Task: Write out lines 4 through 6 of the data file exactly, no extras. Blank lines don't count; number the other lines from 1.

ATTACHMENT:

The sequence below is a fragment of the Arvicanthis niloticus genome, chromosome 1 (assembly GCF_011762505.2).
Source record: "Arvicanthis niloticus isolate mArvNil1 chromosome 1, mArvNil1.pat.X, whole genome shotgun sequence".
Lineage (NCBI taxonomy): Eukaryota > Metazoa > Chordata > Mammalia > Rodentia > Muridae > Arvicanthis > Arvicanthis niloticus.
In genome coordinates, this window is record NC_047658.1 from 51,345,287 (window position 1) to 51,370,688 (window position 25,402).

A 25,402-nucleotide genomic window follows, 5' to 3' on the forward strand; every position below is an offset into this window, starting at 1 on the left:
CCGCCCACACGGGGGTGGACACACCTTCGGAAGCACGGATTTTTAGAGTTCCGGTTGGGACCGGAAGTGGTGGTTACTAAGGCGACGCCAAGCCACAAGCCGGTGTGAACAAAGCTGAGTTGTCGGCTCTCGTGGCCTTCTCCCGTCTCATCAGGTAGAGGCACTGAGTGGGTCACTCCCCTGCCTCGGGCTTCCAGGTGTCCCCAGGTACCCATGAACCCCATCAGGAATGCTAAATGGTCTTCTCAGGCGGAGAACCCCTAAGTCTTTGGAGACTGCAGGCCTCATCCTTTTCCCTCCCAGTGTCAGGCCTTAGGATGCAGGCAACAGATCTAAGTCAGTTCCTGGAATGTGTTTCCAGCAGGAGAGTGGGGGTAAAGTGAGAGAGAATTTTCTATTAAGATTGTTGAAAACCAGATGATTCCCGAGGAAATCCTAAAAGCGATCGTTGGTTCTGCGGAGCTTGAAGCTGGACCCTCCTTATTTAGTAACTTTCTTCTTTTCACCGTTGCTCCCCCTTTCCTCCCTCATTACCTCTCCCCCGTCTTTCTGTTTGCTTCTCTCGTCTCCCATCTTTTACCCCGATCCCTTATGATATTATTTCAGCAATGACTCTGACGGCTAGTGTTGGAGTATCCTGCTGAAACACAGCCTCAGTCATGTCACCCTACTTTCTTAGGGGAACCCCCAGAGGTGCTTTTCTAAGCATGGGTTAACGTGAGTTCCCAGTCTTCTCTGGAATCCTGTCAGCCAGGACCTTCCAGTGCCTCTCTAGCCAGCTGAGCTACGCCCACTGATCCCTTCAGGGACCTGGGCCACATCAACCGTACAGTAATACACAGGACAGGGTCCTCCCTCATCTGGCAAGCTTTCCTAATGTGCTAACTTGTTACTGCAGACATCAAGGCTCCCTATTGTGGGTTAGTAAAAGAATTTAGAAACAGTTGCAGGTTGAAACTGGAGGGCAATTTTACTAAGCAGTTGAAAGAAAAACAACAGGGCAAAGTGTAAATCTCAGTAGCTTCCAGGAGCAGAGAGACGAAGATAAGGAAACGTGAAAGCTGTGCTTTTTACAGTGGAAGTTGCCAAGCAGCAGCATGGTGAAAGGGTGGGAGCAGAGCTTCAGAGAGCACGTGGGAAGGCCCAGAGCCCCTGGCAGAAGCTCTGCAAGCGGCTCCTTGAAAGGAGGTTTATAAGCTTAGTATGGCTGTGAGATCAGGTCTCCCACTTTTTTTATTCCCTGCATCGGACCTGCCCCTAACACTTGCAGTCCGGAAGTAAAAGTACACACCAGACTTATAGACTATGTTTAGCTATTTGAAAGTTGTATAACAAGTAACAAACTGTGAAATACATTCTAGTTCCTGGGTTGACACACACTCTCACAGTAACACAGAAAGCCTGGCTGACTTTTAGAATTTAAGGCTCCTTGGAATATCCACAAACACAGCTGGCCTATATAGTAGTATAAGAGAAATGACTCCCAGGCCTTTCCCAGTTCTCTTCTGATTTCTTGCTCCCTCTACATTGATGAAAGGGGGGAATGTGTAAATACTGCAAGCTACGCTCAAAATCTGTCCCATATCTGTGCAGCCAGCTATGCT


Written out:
In genome coordinates, this window is record NC_047658.1 from 51,345,287 (window position 1) to 51,370,688 (window position 25,402).

A 25,402-nucleotide genomic window follows, 5' to 3' on the forward strand; every position below is an offset into this window, starting at 1 on the left:
CCGCCCACACGGGGGTGGACACACCTTCGGAAGCACGGATTTTTAGAGTTCCGGTTGGGACCGGAAGTGGTGGTTACTAAGGCGACGCCAAGCCACAAGCCGGTGTGAACAAAGCTGAGTTGTCGGCTCTCGTGGCCTTCTCCCGTCTCATCAGGTAGAGGCACTGAGTGGGTCACTCCCCTGCCTCGGGCTTCCAGGTGTCCCCAGGTACCCATGAACCCCATCAGGAATGCTAAATGGTCTTCTCAGGCGGAGAACCCCTAAGTCTTTGGAGACTGCAGGCCTCATCCTTTTCCCTCCCAGTGTCAGGCCTTAGGATGCAGGCAACAGATCTAAGTCAGTTCCTGGAATGTGTTTCCAGCAGGAGAGTGGGGGTAAAGTGAGAGAGAATTTTCTATTAAGATTGTTGAAAACCAGATGATTCCCGAGGAAATCCTAAAAGCGATCGTTGGTTCTGCGGAGCTTGAAGCTGGACCCTCCTTATTTAGTAACTTTCTTCTTTTCACCGTTGCTCCCCCTTTCCTCCCTCATTACCTCTCCCCCGTCTTTCTGTTTGCTTCTCTCGTCTCCCATCTTTTACCCCGATCCCTTATGATATTATTTCAGCAATGACTCTGACGGCTAGTGTTGGAGTATCCTGCTGAAACACAGCCTCAGTCATGTCACCCTACTTTCTTAGGGGAACCCCCAGAGGTGCTTTTCTAAGCATGGGTTAACGTGAGTTCCCAGTCTTCTCTGGAATCCTGTCAGCCAGGACCTTCCAGTGCCTCTCTAGCCAGCTGAGCTACGCCCACTGATCCCTTCAGGGACCTGGGCCACATCAACCGTACAGTAATACACAGGACAGGGTCCTCCCTCATCTGGCAAGCTTTCCTAATGTGCTAACTTGTTACTGCAGACATCAAGGCTCCCTATTGTGGGTTAGTAAAAGAATTTAGAAACAGTTGCAGGTTGAAACTGGAGGGCAATTTTACTAAGCAGTTGAAAGAAAAACAACAGGGCAAAGTGTAAATCTCAGTAGCTTCCAGGAGCAGAGAGACGAAGATAAGGAAACGTGAAAGCTGTGCTTTTTACAGTGGAAGTTGCCAAGCAGCAGCATGGTGAAAGGGTGGGAGCAGAGCTTCAGAGAGCACGTGGGAAGGCCCAGAGCCCCTGGCAGAAGCTCTGCAAGCGGCTCCTTGAAAGGAGGTTTATAAGCTTAGTATGGCTGTGAGATCAGGTCTCCCACTTTTTTTATTCCCTGCATCGGACCTGCCCCTAACACTTGCAGTCCGGAAGTAAAAGTACACACCAGACTTATAGACTATGTTTAGCTATTTGAAAGTTGTATAACAAGTAACAAACTGTGAAATACATTCTAGTTCCTGGGTTGACACACACTCTCACAGTAACACAGAAAGCCTGGCTGACTTTTAGAATTTAAGGCTCCTTGGAATATCCACAAACACAGCTGGCCTATATAGTAGTATAAGAGAAATGACTCCCAGGCCTTTCCCAGTTCTCTTCTGATTTCTTGCTCCCTCTACATTGATGAAAGGGGGGAATGTGTAAATACTGCAAGCTACGCTCAAAATCTGTCCCATATCTGTGCAGCCAGCTATGCT